The river comes another 5, pairing the board but missing all straight and flush draws. They move all-in for 1.5x the pot.
It is a really tricky spot because everything they’re telling you with their bets is that they have a monster. But there just aren’t that many monsters possible on that board structure, so let's break this poker hand down:
- He would probably 3-bet AA and TT preflop
- Since you have a read that he is very aggressive, he probably would 3-bet AT as well
- He would not use this line and sizing with Ax hand having just one pair
As you see, he is representing only 55 and maybe A5 here, while he could have plenty of bluffs with broadways and other hands.
When you add everything together, this is a typical scenario where a hero call might be in order.
Their entire story just doesn’t add up, and you have a hand with good showdown value, just in case they turn up with a funky pair of 6s they decided to turn into a big bluff for whatever reason.
This isn’t to say that you should routinely call off in these spots. If you’re doing it too much, perceptive players will pick up on it and will start taking advantage of your river tendency to call off light.
But having an occasional herocall in your playbook will make you that much harder to play and will definitely make more aggressive players think twice before firing three barrels into you.
Pros & Cons of a Herocall
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Being a player with the ability to make big hero calls every now and then can be a valuable addition to your repertoire. I’ve already mentioned some of the pros of this play, such as intimidating your opponents and reducing their desire to bluff against you.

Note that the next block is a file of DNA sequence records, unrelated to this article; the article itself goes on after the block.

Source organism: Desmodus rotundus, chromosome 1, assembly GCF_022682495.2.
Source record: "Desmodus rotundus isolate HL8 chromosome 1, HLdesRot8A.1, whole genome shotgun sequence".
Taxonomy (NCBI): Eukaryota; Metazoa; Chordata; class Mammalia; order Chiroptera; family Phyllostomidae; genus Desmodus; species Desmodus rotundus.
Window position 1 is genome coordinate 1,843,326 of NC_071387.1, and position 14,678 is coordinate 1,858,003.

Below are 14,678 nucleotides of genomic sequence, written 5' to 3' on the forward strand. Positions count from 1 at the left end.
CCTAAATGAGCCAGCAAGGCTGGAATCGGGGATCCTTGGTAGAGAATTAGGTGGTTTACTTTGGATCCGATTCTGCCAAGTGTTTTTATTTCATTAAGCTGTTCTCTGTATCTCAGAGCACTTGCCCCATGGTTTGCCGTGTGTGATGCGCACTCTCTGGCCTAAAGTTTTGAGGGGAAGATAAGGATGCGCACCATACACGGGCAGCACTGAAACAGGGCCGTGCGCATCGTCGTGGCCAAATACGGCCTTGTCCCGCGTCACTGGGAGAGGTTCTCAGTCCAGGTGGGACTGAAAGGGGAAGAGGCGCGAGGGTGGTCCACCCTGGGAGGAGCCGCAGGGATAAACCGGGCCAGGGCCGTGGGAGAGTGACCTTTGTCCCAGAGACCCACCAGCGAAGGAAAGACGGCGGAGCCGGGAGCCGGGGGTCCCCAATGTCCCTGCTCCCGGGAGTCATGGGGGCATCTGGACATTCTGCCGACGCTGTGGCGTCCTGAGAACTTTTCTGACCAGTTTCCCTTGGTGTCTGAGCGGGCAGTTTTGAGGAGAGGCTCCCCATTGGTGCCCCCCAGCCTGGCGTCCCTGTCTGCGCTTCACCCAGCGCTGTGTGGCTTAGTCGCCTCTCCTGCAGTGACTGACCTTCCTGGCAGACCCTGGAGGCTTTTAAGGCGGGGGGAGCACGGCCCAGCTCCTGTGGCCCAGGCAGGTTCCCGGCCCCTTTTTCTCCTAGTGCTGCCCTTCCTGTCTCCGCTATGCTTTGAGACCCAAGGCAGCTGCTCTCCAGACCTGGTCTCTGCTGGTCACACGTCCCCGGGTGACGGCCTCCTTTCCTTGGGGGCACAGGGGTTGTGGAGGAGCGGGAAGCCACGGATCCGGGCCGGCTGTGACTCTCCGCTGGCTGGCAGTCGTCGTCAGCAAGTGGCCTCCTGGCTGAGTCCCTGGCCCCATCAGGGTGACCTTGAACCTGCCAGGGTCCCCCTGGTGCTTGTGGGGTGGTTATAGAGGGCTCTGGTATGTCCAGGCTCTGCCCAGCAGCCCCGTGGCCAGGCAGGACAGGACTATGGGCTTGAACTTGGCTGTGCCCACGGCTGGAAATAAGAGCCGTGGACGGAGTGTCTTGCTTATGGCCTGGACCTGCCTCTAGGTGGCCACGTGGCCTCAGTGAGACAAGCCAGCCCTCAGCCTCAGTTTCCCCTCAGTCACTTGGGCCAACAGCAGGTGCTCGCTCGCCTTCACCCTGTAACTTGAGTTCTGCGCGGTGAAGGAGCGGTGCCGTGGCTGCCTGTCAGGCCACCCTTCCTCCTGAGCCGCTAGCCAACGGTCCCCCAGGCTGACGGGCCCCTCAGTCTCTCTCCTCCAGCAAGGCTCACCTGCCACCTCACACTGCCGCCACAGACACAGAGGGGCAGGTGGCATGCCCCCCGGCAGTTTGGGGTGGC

But, the simple truth of the matter is that this can also be a very profitable play.
If you play in games where there are “maniacs” who enjoy huge bluffs, being the one to pick them out can do wonders for your hourly rate.
The thing is, not all players are capable of this play, or at least not often enough. While a big herocall is difficult by its very nature, you can’t simply give up your hand because the bet is too big. Well, you probably could and wait for better spots, but every spot can be good if you are capable of reading your opponents well and aren’t afraid to go with your gut.
But, this only goes to a certain point.
One of the biggest cons of hero calling is that you might become too comfortable or too used to doing it. If this happens, you’ll be spewing money left and right without even realizing it.
A few right calls could give you the false sense of being the “poker god” who can read the soul of their opponents all the time.
And if you can truly do it, more power to you!
But, if you are losing five out of six your hero calls, it is time to take a step back and regroup. Making a good call in a tough spot is a really great feeling, and you could become “addicted” to chasing that. At that point, you’ll start looking for hero call spots instead of letting them come to you naturally.
Always keep in mind that hero calling is just one of the weapons in your rich poker arsenal. Like any other play, it needs to be used sparingly, and when the situation is right. Any poker decision that’s driven by your ego or emotions is usually a bad one, and a hero call is particularly susceptible to this.
Also, make sure you’re not making a hero call just because you want to show off and beat a particular player. Trying to catch someone bluffing by repeatedly paying off their big bets is not the way to show them who’s the boss.